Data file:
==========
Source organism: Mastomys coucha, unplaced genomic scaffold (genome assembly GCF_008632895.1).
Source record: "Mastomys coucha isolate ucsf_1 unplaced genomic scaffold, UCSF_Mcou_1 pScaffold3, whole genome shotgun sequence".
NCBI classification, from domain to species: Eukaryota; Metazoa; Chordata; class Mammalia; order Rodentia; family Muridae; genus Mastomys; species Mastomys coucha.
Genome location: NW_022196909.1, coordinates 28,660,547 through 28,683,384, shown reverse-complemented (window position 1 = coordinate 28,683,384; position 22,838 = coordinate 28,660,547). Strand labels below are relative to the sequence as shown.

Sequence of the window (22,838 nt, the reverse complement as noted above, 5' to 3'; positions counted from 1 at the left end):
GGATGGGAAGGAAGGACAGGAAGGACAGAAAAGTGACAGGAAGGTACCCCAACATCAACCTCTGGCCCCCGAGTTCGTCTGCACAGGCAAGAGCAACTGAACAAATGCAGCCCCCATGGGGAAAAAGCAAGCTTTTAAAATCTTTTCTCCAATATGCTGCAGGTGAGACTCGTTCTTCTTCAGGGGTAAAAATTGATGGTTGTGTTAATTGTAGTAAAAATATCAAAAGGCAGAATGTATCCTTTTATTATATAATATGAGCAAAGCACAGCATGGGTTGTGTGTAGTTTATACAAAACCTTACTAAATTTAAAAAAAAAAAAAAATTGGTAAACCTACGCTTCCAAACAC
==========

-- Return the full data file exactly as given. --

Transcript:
Source organism: Mastomys coucha, unplaced genomic scaffold (genome assembly GCF_008632895.1).
Source record: "Mastomys coucha isolate ucsf_1 unplaced genomic scaffold, UCSF_Mcou_1 pScaffold3, whole genome shotgun sequence".
NCBI classification, from domain to species: Eukaryota; Metazoa; Chordata; class Mammalia; order Rodentia; family Muridae; genus Mastomys; species Mastomys coucha.
Genome location: NW_022196909.1, coordinates 28,660,547 through 28,683,384, shown reverse-complemented (window position 1 = coordinate 28,683,384; position 22,838 = coordinate 28,660,547). Strand labels below are relative to the sequence as shown.

Sequence of the window (22,838 nt, the reverse complement as noted above, 5' to 3'; positions counted from 1 at the left end):
GGATGGGAAGGAAGGACAGGAAGGACAGAAAAGTGACAGGAAGGTACCCCAACATCAACCTCTGGCCCCCGAGTTCGTCTGCACAGGCAAGAGCAACTGAACAAATGCAGCCCCCATGGGGAAAAAGCAAGCTTTTAAAATCTTTTCTCCAATATGCTGCAGGTGAGACTCGTTCTTCTTCAGGGGTAAAAATTGATGGTTGTGTTAATTGTAGTAAAAATATCAAAAGGCAGAATGTATCCTTTTATTATATAATATGAGCAAAGCACAGCATGGGTTGTGTGTAGTTTATACAAAACCTTACTAAATTTAAAAAAAAAAAAAAATTGGTAAACCTACGCTTCCAAACAC